Tuesday, September 05, 2017

A Modest Proposal: Let’s Change How Local News Covers Local News

When Houston was struck by Hurricane Harvey, all the cable news networks went live, wall-to-wall, with dramatic footage of flooding and destruction. Reporters did live interviews with distraught evacuees, fleeing with arms full of pets and belongings. They did live shots from shelters, surrounded by the displaced.

It was classic, dramatic, live TV news coverage. Like millions of Americans, I watched, I was moved, I followed onscreen directions about where to donate and how to help.

This past weekend, the devastating La Tuna Fire was covered extensively on local news in Los Angeles. There were live chopper shots of hillsides engulfed in hellish flames. Interviews with evacuees, live shots from shelters… classic, dramatic, live TV news coverage. I watched, I was moved, etc.

Then the La Tuna Fire started to spread. Actually, it started to rage. It became the Burbank Fire, too.

I live in Burbank. It looked like the fire was moving closer to where I live. Sometimes it looked like it was a lot closer.

Suddenly I was no longer interested in interviews with evacuees. This wasn’t a gripping story of people in trouble, this was a terrifying story about my house possibly burning down. The house I was actually in at the time.

I no longer cared about drama. I wasn't interested in generic hillsides in flames. One hillside looks like all the other hillsides to me. Whenever the news did identify the hillside, it was a hillside near the 210 Freeway. A closed, empty freeway.

All I wanted was a helicopter shot of the entire fire, preferably with a map overlaid, showing where the fire was and where it was going. Forget the map, how about just a big shot of the fire with some landmarks visible all around? I wanted the fire to be at least as easy to follow as a live police chase is.

But no. Los Angeles news covered a Los Angeles disaster the same way TV news covers a disaster anywhere in the world. But this was only happening five miles away. Then four miles away.


The local news went back to regular programming. They told us to check their websites and apps for the latest updates. But “latest updates” just meant a Twitter feed of the posts we were all following anyway. I don’t need a television news operation to keep me posted about what’s happening on Twitter. I’ve got Twitter.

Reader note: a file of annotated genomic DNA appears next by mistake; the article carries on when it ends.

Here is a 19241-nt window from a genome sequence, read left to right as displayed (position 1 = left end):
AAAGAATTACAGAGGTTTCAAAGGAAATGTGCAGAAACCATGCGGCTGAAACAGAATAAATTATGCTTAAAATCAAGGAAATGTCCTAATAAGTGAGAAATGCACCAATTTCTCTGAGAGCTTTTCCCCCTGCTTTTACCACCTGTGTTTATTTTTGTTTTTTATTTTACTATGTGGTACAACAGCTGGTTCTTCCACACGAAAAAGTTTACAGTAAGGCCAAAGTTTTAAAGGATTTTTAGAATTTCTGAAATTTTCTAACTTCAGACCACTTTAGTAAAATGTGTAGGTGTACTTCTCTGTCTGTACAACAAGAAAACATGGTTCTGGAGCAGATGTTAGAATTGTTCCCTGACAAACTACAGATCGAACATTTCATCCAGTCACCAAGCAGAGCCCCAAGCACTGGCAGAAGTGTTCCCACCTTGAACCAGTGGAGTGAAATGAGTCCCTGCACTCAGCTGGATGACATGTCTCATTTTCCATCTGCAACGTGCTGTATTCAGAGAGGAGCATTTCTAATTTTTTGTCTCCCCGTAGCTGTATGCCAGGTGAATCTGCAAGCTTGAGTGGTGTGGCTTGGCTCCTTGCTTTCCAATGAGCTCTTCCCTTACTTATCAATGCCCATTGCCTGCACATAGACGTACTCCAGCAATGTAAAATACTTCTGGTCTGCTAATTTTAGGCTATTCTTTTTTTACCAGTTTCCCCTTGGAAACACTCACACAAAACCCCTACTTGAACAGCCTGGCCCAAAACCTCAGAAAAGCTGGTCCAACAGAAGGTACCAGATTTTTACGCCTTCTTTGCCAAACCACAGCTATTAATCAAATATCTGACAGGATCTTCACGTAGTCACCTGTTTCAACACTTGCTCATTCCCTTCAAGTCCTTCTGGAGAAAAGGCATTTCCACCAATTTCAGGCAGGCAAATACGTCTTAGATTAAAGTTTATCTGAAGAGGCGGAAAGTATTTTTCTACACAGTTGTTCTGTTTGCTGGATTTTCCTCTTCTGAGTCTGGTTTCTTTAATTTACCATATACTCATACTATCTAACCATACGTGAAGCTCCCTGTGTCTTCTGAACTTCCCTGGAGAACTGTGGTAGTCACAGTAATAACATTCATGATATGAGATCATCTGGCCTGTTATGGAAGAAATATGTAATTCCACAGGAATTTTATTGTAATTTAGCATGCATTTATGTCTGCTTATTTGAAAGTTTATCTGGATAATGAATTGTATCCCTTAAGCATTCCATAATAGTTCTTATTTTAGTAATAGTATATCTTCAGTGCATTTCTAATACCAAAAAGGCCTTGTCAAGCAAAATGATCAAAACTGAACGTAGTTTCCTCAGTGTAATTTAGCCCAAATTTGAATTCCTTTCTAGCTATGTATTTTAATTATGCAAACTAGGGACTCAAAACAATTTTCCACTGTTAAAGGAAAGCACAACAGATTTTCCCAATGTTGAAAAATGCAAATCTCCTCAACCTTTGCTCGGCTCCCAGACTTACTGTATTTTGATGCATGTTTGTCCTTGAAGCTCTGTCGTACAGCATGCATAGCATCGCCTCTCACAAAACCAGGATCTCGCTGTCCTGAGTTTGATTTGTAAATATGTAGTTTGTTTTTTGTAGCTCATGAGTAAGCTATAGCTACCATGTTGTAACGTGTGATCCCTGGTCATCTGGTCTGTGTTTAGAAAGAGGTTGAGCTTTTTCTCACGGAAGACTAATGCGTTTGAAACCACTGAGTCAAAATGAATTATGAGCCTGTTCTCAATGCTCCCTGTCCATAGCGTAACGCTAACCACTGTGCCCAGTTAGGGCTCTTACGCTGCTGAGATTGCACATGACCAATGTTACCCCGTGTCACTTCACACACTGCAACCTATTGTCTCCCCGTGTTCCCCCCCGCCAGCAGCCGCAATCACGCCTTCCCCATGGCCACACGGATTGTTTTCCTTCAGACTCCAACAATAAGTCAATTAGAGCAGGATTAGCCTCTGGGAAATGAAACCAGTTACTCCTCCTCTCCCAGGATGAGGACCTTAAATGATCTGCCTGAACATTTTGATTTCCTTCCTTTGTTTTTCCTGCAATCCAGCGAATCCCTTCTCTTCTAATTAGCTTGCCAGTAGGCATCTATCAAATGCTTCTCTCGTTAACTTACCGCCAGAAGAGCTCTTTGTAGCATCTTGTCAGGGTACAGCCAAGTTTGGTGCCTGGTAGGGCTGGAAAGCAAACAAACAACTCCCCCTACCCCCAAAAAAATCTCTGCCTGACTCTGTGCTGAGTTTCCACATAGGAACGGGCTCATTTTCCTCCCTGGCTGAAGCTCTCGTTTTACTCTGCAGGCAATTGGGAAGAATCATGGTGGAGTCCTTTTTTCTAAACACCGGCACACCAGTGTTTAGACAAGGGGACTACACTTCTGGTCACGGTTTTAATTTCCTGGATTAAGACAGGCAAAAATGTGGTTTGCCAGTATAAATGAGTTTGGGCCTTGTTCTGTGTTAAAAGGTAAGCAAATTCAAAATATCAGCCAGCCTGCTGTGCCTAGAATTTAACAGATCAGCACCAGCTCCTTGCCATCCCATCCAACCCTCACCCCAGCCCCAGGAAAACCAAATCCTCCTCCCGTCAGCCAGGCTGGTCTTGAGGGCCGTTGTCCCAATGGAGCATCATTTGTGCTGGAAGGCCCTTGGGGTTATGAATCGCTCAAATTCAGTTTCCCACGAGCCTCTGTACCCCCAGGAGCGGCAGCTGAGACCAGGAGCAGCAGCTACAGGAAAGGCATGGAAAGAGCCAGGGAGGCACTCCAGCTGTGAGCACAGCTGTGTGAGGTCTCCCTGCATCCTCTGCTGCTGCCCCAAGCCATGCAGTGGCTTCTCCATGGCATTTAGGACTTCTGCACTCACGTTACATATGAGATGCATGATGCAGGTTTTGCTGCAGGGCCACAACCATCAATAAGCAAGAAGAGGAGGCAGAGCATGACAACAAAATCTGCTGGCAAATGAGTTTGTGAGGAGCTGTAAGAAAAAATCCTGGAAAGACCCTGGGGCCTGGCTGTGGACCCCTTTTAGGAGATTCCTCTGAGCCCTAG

What I don’t have is a chopper. But the TV news websites and apps kept showing the same footage of the 210 Freeway, with the same old evacuee interviews mixed in. Those interviews were probably intensely interesting for the evacuees… the only people in the broadcast area guaranteed NOT to be watching the news.

My neighbors and I were desperate for information about the fire, which was now apparently only two miles away. We knew that because, instead of staying at home and out of everyone’s way, we were all randomly driving up the hillsides, looking for flames and reporting back to each other.

The sky was orange. The fire was LESS than two miles away now. And all we could do was sit in our homes, packed and ready to go when a fireman knocked on the door and gave us the 20-minute evacuate order.

Meanwhile, KABC-7 went live with chopper coverage on Facebook Video. I know because I was monitoring all video on all media everywhere when I found it. And for more than 90 minutes — as the fire was one-and-a-half miles from my house — they showed a knucklehead in a junkyard house somewhere not near me. Someone who refused to evacuate, and now the flames were getting closer. It was dramatic as hell. But it was no help to me.

It’s insane to think that I could look out my window and see the flames were close, but had no way of knowing which hill was on fire. The one next to me? The one next to that? A hill a mile away? We have the technology. TV news can give people the information they need. So why don’t they?

So, my modest proposal: when local news covers local news, throw out the rulebook. The human-drama-raging-devastation-evacuee-interview-shelter stuff is fine for news somewhere else. But when the news is happening right here, right now, local news should give locals clear, simple maps with clear simple red flamey things. At least give us half a screen of simple maps and do your human drama stuff on the other half. If you don't have a chopper, use a drone. Give us some way of seeing what's on the other side of the hill, if what's on the other side of the hill could be a devastating fire.

Come on, TV news. You know how to do this. You already do it with weather. You show us a map full of animations illustrating every excruciating, impenetrable detail of why it was 85 degrees today but it will be only 80 degrees tomorrow.

So why not do a simple, clear map full of animations when lives and property are at stake?

Wednesday, July 18, 2012

Tonight Rachel Maddow Posed the Same Question Three Times in Three Sentences. Seriously.

Here is the question, from about 36 minutes into the Rachel Maddow Show:

"In terms of legal challenges to these new legal barriers to voting, is it the sort of thing where you just have to on paper say the ID's are free but it doesn't really matter if nobody can access them? Have the courts tended to look on issues like this as something where you just have to get it right on paper and it doesn't really matter how it works in practice? Or is the scrutiny of how it actually works in the real world, whether there is a real world effect on disenfranchising people?"

Saturday, February 04, 2012

Lawrence O'Donnell & The West Wing: Rewriting the Word "Liberal"

A Facebook meme caused one of my favorite writers, Lawrence O'Donnell, to take a moment to show one of my favorite scenes from one of my favorite hours of dramatic TV: the live debate episode of The West Wing.  It's still as inspiring today.